Section 27. Extinguishment of right to property

At the determination of the period hereby limited to any person for instituting a suit for possession of any property, his right to such property shall be extinguished.

Exitnguishment of Right to Propety –

Sec. 27 lays down that the determination of the period hereby limited to any person for instituting a suit for possession of any property, his right to such property gets extinguished.

The principle is of general application and is not confined to suits or applications to which the period of limitation is prescribed under the Limitation Act. The principle also applies in areas where the Limitation Act does not apply.

As between private owners contesting inter se the title to lands, the law has established a limitation of twelve years (Art. 65, Limitation Act): after that time it declares not simply that the remedy is barred, but that the title is extinct in favour of the true owner and vests in the possessor of the property. Sec. 27 only applies to persons who are out of possession and seeks to recover possession, but not to the case of a person who is still in possession of the property.

Sec. 27 applies to both movable and immovable property. Where no period of limitation is provided, then Sec. 27 does not apply. It may be noted that Sec. 27 is not actually related to the law of limitation but to a law of prescription which has to be distinguished from the law of limitation.

Under Sec. 27, not only the ownership to one person is extinguished, but an absolute ownership is also acquired by the other person in adverse possession. Twelve years’ adverse possession of land by a wrongdoer not only bars the remedy and extinguishes the title of the rightful owner, but confers a good title upon the wrongdoer.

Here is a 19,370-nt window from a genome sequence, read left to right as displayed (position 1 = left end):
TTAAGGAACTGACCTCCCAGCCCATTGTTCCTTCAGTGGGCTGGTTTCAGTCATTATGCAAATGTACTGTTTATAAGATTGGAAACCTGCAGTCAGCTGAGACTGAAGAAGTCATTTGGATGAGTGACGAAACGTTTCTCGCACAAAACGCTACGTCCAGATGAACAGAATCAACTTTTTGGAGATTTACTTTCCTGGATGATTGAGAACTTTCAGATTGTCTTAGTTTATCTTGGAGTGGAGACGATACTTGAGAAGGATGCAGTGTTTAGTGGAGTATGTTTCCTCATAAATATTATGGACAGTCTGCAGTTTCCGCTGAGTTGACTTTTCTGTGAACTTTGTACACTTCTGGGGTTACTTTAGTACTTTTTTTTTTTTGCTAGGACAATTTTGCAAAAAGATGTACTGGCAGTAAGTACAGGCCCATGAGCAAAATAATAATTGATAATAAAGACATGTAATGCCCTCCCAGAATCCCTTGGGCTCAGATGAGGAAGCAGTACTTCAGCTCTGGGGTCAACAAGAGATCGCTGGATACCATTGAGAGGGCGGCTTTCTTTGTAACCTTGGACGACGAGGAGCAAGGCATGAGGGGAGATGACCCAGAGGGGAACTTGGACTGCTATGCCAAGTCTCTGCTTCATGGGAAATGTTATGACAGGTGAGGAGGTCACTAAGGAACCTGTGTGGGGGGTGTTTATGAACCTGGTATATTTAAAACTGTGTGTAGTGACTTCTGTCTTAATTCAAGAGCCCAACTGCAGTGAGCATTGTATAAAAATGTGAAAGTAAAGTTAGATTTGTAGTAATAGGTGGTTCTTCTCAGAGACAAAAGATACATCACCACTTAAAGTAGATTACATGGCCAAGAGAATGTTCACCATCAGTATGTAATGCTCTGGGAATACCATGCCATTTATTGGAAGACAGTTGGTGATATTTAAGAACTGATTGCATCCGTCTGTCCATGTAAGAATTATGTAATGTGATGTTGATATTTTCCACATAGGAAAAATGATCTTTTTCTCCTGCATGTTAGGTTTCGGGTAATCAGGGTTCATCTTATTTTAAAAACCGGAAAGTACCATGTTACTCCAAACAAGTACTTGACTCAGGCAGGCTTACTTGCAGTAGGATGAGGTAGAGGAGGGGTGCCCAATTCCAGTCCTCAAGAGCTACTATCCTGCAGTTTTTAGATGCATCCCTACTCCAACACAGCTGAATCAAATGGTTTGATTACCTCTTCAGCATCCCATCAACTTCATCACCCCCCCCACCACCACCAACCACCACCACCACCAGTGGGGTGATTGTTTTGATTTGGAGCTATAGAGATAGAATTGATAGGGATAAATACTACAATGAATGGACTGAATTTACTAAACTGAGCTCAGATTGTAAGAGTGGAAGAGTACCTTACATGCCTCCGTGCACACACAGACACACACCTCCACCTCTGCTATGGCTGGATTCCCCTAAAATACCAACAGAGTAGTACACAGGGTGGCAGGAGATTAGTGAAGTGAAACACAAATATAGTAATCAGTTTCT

The title which is acquired by adverse possession is a new title in strictness of law, it is not old title which is transferred to the new owner, but only a title corresponding in quantity and quality to the old title.

Limitation bars the Remedy – It is a well-established rule of law, that in cases which are not governed by Sec. 27, limitation merely bars the remedy, but does not extinguish the title. Sec. 27 is an exception to this principle. Thus, this section is confined to suits for possession and does not apply to a suit by a mortgagee for recovery of the money due to him by sale of the mortgaged property. The mortgagee’s remedy may be barred if he omits to sue within the statutory period, but his right is not extinguished.

Extinguishment of Right – But, in cases where the right claimed is that of ‘possession of property’ and the suit is not brought in time, it is not only the remedy that is barred, but also the right is extinguished. The result is that not only will the court throw out the suit, but also that if the plaintiff dispossesses the person in possession; he will be considered a trespasser. The principle is that when the title is extinguished, it cannot be revived by re-entry (Ram Murti v. Puran Singh AIR 1963 Punj. 393).

Essentials of Adverse Possession – The following are the essentials of adverse possession:

1. The defendant must be in actual possession, mere entries in the record of right of the defendant’s name are not sufficient. The possession necessary to find a title by adverse possession under Sec. 27 is not different in character (though it may be in duration) from the possession required to prevent limitation under Art. 64 or Art. 65. So, it is not necessary for the plaintiff to prove affirmatively physical possession of every bit of land.